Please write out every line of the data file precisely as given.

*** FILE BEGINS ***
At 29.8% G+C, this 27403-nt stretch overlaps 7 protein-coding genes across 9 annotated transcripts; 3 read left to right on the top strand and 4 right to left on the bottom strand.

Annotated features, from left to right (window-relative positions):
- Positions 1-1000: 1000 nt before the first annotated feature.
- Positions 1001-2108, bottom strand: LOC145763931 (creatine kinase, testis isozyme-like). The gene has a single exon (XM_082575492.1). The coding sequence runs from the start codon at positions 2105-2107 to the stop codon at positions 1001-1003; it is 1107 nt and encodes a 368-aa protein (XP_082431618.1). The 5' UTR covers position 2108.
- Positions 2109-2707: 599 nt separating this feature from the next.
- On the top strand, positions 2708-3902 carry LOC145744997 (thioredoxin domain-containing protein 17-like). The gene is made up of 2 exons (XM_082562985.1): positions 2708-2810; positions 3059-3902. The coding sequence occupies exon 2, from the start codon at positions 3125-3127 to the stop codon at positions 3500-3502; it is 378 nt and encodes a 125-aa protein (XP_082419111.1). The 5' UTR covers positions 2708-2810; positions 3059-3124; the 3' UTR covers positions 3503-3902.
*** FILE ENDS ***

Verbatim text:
At 29.8% G+C, this 27403-nt stretch overlaps 7 protein-coding genes across 9 annotated transcripts; 3 read left to right on the top strand and 4 right to left on the bottom strand.

Annotated features, from left to right (window-relative positions):
- Positions 1-1000: 1000 nt before the first annotated feature.
- Positions 1001-2108, bottom strand: LOC145763931 (creatine kinase, testis isozyme-like). The gene has a single exon (XM_082575492.1). The coding sequence runs from the start codon at positions 2105-2107 to the stop codon at positions 1001-1003; it is 1107 nt and encodes a 368-aa protein (XP_082431618.1). The 5' UTR covers position 2108.
- Positions 2109-2707: 599 nt separating this feature from the next.
- On the top strand, positions 2708-3902 carry LOC145744997 (thioredoxin domain-containing protein 17-like). The gene is made up of 2 exons (XM_082562985.1): positions 2708-2810; positions 3059-3902. The coding sequence occupies exon 2, from the start codon at positions 3125-3127 to the stop codon at positions 3500-3502; it is 378 nt and encodes a 125-aa protein (XP_082419111.1). The 5' UTR covers positions 2708-2810; positions 3059-3124; the 3' UTR covers positions 3503-3902.